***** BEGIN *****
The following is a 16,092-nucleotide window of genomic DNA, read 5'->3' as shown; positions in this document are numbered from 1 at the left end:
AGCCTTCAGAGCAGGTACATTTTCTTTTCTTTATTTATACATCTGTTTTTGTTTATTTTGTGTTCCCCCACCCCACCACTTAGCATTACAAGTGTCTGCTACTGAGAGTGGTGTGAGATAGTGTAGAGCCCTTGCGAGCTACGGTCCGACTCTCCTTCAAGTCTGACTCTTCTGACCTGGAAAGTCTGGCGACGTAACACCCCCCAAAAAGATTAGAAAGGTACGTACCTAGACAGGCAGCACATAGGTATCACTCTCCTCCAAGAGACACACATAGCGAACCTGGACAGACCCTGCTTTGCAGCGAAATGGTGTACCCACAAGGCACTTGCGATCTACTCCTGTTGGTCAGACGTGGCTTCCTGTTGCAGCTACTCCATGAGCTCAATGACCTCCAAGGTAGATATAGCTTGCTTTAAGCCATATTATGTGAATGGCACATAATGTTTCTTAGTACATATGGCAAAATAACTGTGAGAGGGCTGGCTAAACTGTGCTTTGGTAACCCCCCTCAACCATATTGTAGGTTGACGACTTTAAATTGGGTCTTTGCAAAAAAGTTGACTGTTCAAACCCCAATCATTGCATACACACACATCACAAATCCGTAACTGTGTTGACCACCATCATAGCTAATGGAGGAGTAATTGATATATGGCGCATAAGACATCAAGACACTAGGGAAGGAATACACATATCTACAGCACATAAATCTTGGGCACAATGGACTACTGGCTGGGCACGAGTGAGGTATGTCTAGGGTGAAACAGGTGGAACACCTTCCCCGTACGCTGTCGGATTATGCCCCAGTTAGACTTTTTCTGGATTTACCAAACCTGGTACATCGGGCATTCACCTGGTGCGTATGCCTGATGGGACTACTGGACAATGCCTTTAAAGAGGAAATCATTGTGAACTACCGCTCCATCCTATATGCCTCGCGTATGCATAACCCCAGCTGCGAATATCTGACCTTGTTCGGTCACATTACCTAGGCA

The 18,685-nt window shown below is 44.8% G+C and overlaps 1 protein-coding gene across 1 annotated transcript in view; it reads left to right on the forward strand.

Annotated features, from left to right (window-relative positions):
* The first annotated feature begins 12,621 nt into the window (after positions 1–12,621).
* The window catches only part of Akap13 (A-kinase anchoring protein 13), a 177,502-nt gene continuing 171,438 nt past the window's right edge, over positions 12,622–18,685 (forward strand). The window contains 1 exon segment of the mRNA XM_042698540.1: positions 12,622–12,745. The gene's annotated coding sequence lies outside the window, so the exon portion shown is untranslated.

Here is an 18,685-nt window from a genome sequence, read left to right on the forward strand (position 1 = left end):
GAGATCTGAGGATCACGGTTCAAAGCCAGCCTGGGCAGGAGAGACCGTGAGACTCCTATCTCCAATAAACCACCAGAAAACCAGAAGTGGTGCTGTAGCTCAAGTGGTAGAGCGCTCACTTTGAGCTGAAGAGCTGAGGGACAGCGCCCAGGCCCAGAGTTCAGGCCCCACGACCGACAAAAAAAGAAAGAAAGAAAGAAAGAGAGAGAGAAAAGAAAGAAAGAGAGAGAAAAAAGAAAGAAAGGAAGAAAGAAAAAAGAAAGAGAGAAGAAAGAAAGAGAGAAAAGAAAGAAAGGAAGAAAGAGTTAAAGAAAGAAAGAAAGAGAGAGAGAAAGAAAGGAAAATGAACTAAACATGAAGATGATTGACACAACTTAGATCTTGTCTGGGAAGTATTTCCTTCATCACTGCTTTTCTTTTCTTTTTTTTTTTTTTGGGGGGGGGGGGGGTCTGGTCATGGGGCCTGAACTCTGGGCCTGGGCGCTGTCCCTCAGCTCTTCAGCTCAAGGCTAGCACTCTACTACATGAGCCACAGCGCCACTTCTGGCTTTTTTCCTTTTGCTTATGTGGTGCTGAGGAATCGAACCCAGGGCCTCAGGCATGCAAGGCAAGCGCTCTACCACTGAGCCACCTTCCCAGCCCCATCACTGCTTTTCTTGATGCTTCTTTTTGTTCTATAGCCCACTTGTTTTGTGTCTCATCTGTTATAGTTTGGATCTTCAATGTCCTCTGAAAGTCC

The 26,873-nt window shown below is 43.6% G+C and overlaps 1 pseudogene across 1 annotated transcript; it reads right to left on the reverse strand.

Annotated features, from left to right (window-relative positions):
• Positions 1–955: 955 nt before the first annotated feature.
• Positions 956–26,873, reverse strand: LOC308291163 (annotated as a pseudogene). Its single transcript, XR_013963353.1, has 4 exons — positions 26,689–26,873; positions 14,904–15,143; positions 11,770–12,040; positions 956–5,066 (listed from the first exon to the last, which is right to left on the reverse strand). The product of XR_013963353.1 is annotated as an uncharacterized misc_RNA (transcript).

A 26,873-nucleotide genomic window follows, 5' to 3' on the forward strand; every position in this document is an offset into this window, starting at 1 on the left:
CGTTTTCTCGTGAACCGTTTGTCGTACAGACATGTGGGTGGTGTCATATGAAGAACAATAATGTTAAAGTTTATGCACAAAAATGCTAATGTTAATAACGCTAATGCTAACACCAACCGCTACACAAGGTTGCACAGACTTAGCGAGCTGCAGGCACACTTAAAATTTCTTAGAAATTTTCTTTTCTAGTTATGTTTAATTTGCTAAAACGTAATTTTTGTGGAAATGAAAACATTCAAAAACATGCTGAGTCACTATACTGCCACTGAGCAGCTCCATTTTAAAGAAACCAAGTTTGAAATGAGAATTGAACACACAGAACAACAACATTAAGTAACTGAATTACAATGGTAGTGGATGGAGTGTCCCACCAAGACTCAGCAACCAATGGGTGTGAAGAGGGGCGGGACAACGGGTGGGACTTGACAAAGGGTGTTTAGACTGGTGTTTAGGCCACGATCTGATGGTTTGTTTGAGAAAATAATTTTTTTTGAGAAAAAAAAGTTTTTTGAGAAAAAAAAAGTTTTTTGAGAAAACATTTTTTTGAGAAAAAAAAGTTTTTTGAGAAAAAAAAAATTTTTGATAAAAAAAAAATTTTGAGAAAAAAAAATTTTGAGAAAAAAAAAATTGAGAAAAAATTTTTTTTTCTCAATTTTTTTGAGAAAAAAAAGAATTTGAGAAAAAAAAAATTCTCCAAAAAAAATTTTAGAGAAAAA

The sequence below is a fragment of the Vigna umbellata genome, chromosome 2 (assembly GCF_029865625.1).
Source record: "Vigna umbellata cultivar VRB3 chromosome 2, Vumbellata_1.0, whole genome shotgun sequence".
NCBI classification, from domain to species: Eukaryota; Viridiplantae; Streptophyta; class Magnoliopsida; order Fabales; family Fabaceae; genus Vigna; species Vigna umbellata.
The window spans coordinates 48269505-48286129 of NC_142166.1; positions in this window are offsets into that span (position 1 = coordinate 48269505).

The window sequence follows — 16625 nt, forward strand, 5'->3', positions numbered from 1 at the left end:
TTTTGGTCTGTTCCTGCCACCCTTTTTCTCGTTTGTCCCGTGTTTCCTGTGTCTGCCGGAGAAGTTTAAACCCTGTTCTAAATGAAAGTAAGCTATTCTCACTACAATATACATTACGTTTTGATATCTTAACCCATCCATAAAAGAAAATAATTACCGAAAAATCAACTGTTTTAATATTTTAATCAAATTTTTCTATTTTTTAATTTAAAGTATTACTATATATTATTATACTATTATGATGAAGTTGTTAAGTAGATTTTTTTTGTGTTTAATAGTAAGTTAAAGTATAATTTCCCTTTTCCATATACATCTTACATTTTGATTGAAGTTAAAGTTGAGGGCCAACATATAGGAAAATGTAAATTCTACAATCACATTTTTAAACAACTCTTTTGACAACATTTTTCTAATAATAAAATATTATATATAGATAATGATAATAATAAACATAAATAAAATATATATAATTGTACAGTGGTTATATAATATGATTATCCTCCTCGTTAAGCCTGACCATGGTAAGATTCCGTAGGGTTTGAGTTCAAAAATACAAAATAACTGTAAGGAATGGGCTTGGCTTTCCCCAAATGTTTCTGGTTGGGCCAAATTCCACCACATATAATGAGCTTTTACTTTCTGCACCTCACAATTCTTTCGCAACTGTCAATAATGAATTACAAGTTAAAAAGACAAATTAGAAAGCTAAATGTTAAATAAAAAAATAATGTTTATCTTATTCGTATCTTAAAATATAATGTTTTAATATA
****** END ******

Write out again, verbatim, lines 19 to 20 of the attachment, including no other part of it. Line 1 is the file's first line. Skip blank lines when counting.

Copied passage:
The window sequence follows — 16625 nt, forward strand, 5'->3', positions numbered from 1 at the left end:
TTTTGGTCTGTTCCTGCCACCCTTTTTCTCGTTTGTCCCGTGTTTCCTGTGTCTGCCGGAGAAGTTTAAACCCTGTTCTAAATGAAAGTAAGCTATTCTCACTACAATATACATTACGTTTTGATATCTTAACCCATCCATAAAAGAAAATAATTACCGAAAAATCAACTGTTTTAATATTTTAATCAAATTTTTCTATTTTTTAATTTAAAGTATTACTATATATTATTATACTATTATGATGAAGTTGTTAAGTAGATTTTTTTTGTGTTTAATAGTAAGTTAAAGTATAATTTCCCTTTTCCATATACATCTTACATTTTGATTGAAGTTAAAGTTGAGGGCCAACATATAGGAAAATGTAAATTCTACAATCACATTTTTAAACAACTCTTTTGACAACATTTTTCTAATAATAAAATATTATATATAGATAATGATAATAATAAACATAAATAAAATATATATAATTGTACAGTGGTTATATAATATGATTATCCTCCTCGTTAAGCCTGACCATGGTAAGATTCCGTAGGGTTTGAGTTCAAAAATACAAAATAACTGTAAGGAATGGGCTTGGCTTTCCCCAAATGTTTCTGGTTGGGCCAAATTCCACCACATATAATGAGCTTTTACTTTCTGCACCTCACAATTCTTTCGCAACTGTCAATAATGAATTACAAGTTAAAAAGACAAATTAGAAAGCTAAATGTTAAATAAAAAAATAATGTTTATCTTATTCGTATCTTAAAATATAATGTTTTAATATA